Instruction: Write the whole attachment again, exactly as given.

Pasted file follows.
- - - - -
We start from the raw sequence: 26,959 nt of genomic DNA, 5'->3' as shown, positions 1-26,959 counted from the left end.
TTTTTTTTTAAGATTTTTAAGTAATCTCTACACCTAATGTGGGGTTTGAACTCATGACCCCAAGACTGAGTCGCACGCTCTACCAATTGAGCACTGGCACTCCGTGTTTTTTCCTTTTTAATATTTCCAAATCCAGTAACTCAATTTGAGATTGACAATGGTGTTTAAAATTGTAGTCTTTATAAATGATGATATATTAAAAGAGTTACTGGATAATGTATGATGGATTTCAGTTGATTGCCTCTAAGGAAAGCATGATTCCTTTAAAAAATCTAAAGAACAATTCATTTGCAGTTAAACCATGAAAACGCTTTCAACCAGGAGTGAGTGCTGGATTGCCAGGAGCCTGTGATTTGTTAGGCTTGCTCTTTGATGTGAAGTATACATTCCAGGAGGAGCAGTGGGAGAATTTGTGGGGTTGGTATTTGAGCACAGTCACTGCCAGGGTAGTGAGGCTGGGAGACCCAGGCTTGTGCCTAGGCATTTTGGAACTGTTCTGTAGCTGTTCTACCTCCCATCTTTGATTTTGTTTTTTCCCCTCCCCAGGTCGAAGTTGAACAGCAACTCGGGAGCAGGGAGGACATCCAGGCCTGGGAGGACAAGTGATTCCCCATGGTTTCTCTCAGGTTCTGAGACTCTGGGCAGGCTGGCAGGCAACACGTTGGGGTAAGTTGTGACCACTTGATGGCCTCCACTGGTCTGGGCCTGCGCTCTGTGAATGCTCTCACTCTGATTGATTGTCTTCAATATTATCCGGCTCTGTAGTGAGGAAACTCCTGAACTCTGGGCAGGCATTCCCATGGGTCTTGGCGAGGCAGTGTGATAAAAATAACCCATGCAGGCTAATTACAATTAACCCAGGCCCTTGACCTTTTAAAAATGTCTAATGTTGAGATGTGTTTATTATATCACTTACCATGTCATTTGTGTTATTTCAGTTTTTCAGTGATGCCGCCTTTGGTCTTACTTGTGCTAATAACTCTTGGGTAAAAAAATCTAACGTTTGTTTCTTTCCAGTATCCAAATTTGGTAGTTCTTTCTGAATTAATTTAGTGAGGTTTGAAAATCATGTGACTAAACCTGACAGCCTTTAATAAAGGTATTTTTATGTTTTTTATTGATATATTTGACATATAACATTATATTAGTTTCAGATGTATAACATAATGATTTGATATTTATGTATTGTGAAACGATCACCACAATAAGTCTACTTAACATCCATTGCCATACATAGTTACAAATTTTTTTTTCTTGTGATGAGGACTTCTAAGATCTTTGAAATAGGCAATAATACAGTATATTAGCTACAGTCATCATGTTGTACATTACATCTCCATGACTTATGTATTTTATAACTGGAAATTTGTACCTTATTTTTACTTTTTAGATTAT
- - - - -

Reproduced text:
We start from the raw sequence: 26,959 nt of genomic DNA, 5'->3' as shown, positions 1-26,959 counted from the left end.
TTTTTTTTTAAGATTTTTAAGTAATCTCTACACCTAATGTGGGGTTTGAACTCATGACCCCAAGACTGAGTCGCACGCTCTACCAATTGAGCACTGGCACTCCGTGTTTTTTCCTTTTTAATATTTCCAAATCCAGTAACTCAATTTGAGATTGACAATGGTGTTTAAAATTGTAGTCTTTATAAATGATGATATATTAAAAGAGTTACTGGATAATGTATGATGGATTTCAGTTGATTGCCTCTAAGGAAAGCATGATTCCTTTAAAAAATCTAAAGAACAATTCATTTGCAGTTAAACCATGAAAACGCTTTCAACCAGGAGTGAGTGCTGGATTGCCAGGAGCCTGTGATTTGTTAGGCTTGCTCTTTGATGTGAAGTATACATTCCAGGAGGAGCAGTGGGAGAATTTGTGGGGTTGGTATTTGAGCACAGTCACTGCCAGGGTAGTGAGGCTGGGAGACCCAGGCTTGTGCCTAGGCATTTTGGAACTGTTCTGTAGCTGTTCTACCTCCCATCTTTGATTTTGTTTTTTCCCCTCCCCAGGTCGAAGTTGAACAGCAACTCGGGAGCAGGGAGGACATCCAGGCCTGGGAGGACAAGTGATTCCCCATGGTTTCTCTCAGGTTCTGAGACTCTGGGCAGGCTGGCAGGCAACACGTTGGGGTAAGTTGTGACCACTTGATGGCCTCCACTGGTCTGGGCCTGCGCTCTGTGAATGCTCTCACTCTGATTGATTGTCTTCAATATTATCCGGCTCTGTAGTGAGGAAACTCCTGAACTCTGGGCAGGCATTCCCATGGGTCTTGGCGAGGCAGTGTGATAAAAATAACCCATGCAGGCTAATTACAATTAACCCAGGCCCTTGACCTTTTAAAAATGTCTAATGTTGAGATGTGTTTATTATATCACTTACCATGTCATTTGTGTTATTTCAGTTTTTCAGTGATGCCGCCTTTGGTCTTACTTGTGCTAATAACTCTTGGGTAAAAAAATCTAACGTTTGTTTCTTTCCAGTATCCAAATTTGGTAGTTCTTTCTGAATTAATTTAGTGAGGTTTGAAAATCATGTGACTAAACCTGACAGCCTTTAATAAAGGTATTTTTATGTTTTTTATTGATATATTTGACATATAACATTATATTAGTTTCAGATGTATAACATAATGATTTGATATTTATGTATTGTGAAACGATCACCACAATAAGTCTACTTAACATCCATTGCCATACATAGTTACAAATTTTTTTTTCTTGTGATGAGGACTTCTAAGATCTTTGAAATAGGCAATAATACAGTATATTAGCTACAGTCATCATGTTGTACATTACATCTCCATGACTTATGTATTTTATAACTGGAAATTTGTACCTTATTTTTACTTTTTAGATTAT